Our contemporary political leaders appear to be rank amateurs, but the Portsmouth Sinfonia’s story proves that challenges to professionalism (the good kind) have been around for several decades. With every passing year, the ensemble feels further ahead of its time—not only in its solicitation of trained and untrained musicians or its fluent facility with the cultivated and the vernacular, but also in the visionary path it found for a post-Cagean music that went through art school in its post-conceptual phase. This incredible collection brings together historical documents—liner notes, programmes, flyers, letters—with the invaluable remembrances of several members of the Sinfonia. It should serve as a guiding inspiration for every future shambolic disaster born of love.
— Benjamin Piekut, author of Henry Cow: The World Is a Problem
At a moment when a large portion of the UK—if not the world—seems hellbent on cutting out its heart to spite its face, it is crucial to return to histories like the Portsmouth Sinfonia. The historical accounts and remembrances herein are full of contradictions, pleasures, jokes and awkward moments between performers and audiences that always steer toward inclusion and veer from cynicism and pessimism. Reading this account of experimental collective endeavors and alternative forms of education has a decidedly populist bent. It reminds that populism wasn’t always petty racists and narcissistic crooks. At one time populism could be the ridiculously beautiful social responsibility of trying, no matter how imperfectly or full of folly, to reach that final note together with passion.
— Anthony Elms, Daniel and Brett Sundheim Chief Curator, Institute of Contemporary Art / University of Pennsylvania
The collection would have been better if it was actually liner notes with the vinyl in a sleeve in the front cover. Still, one must instead imagine the joy of the amateurs searching frantically for the right notes and failing repeatedly -- keeping a straight-face even as the audiences laughed at their valiant effort in spite of their complete lack of training, practice, or ability. It was done as a pure joy unsullied or unimpeded by their utter incompetence.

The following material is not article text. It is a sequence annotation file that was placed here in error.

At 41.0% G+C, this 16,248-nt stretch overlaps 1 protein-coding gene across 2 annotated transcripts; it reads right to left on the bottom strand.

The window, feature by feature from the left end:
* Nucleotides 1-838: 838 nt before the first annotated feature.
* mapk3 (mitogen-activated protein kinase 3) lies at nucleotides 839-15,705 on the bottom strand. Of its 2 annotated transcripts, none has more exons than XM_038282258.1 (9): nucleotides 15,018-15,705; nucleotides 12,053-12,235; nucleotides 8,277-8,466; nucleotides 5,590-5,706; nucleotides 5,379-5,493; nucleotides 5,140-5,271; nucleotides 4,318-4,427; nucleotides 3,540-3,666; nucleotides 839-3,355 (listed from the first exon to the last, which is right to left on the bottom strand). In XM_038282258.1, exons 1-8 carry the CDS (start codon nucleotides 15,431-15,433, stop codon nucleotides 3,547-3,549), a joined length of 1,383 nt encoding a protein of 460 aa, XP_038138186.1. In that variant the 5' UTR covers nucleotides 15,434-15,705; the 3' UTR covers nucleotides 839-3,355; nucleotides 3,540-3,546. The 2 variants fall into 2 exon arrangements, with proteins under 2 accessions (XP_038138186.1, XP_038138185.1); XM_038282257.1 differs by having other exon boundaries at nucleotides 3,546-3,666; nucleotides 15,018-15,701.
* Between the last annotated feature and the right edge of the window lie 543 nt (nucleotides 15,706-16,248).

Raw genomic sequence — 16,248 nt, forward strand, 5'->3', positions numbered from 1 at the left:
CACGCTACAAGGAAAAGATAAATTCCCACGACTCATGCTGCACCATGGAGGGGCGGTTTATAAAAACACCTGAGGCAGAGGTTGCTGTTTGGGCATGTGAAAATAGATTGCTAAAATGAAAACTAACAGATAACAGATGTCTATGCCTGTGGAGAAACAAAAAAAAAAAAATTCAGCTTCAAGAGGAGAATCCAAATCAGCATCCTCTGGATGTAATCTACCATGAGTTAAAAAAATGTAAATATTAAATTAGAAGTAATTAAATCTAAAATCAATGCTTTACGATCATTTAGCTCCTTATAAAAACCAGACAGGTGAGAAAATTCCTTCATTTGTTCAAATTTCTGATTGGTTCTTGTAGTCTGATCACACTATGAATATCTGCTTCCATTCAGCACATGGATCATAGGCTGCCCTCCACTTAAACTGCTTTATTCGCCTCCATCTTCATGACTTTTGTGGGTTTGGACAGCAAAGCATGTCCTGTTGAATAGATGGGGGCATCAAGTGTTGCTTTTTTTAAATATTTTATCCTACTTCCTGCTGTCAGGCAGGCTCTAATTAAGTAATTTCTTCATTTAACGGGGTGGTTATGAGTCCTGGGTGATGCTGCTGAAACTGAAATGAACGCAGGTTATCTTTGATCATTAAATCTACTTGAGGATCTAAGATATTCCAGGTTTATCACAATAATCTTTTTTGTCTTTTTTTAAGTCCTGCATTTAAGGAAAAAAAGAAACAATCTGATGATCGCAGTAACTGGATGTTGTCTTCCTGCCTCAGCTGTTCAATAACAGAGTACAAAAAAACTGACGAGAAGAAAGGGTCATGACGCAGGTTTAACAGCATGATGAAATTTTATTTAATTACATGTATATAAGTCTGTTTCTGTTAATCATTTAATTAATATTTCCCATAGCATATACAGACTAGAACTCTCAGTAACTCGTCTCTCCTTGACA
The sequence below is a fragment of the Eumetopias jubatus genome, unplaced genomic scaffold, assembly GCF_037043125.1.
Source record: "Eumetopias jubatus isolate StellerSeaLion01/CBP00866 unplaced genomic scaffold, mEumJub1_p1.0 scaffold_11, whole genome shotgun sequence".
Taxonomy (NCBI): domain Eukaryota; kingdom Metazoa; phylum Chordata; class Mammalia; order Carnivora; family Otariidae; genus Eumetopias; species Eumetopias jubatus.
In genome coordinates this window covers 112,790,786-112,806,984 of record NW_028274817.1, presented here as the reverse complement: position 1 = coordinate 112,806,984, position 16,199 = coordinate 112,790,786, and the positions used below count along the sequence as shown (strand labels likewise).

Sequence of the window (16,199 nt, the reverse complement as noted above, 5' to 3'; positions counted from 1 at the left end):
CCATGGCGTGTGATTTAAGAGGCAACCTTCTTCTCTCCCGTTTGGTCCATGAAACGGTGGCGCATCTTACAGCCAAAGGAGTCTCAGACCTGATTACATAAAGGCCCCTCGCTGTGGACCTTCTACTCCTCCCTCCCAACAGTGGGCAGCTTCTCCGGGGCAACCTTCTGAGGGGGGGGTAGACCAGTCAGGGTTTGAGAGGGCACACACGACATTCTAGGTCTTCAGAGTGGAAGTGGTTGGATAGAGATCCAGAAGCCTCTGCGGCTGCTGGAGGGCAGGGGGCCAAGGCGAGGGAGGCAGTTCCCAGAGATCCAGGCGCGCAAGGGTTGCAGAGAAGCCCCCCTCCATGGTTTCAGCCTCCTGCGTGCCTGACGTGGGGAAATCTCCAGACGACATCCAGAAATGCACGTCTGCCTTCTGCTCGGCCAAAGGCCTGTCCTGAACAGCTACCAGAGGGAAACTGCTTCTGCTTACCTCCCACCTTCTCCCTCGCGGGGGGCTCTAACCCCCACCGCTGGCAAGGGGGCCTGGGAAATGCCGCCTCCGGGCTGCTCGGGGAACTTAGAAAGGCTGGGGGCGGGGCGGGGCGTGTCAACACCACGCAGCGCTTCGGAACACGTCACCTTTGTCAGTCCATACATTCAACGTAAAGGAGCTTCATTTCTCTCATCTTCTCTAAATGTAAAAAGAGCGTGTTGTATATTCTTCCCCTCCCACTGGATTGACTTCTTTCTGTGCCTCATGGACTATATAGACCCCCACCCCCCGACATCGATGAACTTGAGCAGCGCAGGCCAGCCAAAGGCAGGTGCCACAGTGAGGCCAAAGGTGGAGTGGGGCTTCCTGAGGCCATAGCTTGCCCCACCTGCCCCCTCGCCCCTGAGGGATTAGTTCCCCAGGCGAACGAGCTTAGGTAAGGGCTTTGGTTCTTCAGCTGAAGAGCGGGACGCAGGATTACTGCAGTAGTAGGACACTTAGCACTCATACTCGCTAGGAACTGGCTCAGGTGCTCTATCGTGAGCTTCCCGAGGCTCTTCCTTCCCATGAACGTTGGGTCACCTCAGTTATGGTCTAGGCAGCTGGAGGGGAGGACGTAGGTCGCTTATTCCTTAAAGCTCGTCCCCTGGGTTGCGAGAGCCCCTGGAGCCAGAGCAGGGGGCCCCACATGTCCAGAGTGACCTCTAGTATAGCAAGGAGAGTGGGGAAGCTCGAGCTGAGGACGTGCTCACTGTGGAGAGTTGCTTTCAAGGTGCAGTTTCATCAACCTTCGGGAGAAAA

I hope you enjoy The World's Worst it as much as I did, and do. Wishing you and yours good luck, and let's hope someone else takes the Portsmouth Sinfonia to heart as a model of uncreative writing, and a theory-hobby.
My only instructions were to write a 1000-1500-words review of this book that I am still reeling over as a revelation. One story awakened me when they somehow got to play in Albert Hall -- a premiere venue for even virtuosos. It took some extra effort and PR to fill the hall, and that included a bus load of American tourists, who couldn't stand it and left even while the rest of the crowd was showing their appreciation with peals of laughter. What is particularly important about the Sinfonia, and why they couldn't simply send an mp4 instead of playing live, is the surprise in the moment of the struggle, and often the ultimate failure, to perform the classical music correctly. They do not try to create something new, but stumble through something well-known to concert goers in order to find the surprise in not achieving the technical perfection as if to paraphrase something Brian Eno, I think, once said: the part of the musical performance that fails to achieve that technical perfection becomes the locus of the innovation. The cracking voice of the singer is the passion exceeding the technical requirements, and the jazz riff depends on not getting the notes exactly right. The Sinfonia must have been magical even as the audience -- and there are some great pictures in the book -- was uncontrollably and joyfully laughing in delight and faux horror or thrills at every missed note. It was magical because it opened the orchestra up to unheard of sounds and the shattering of the ambience. Eno and Nyman (and many others in the Sinfonia) went on to create artistic/musical permutations concerned with ambient sounds and visualizations.
Can we risk a lack of technical proficiency today during self-quarantine and refusal to die for someone's convenience? Serious times. Or, is that same amateur's joy now found its expression in everything from musicians trying out experimental combinations and instruments from different locations like the musicology professor's, Patrick Burke's, daily performances on Facebook (facebook.com/pat.burke.129). The untrained passion leading to the collective enervation in a constant stream and feed when the music arrives here in the intimate privacy of our homes and everywhere in world's premiering: the world's worst is hopeful.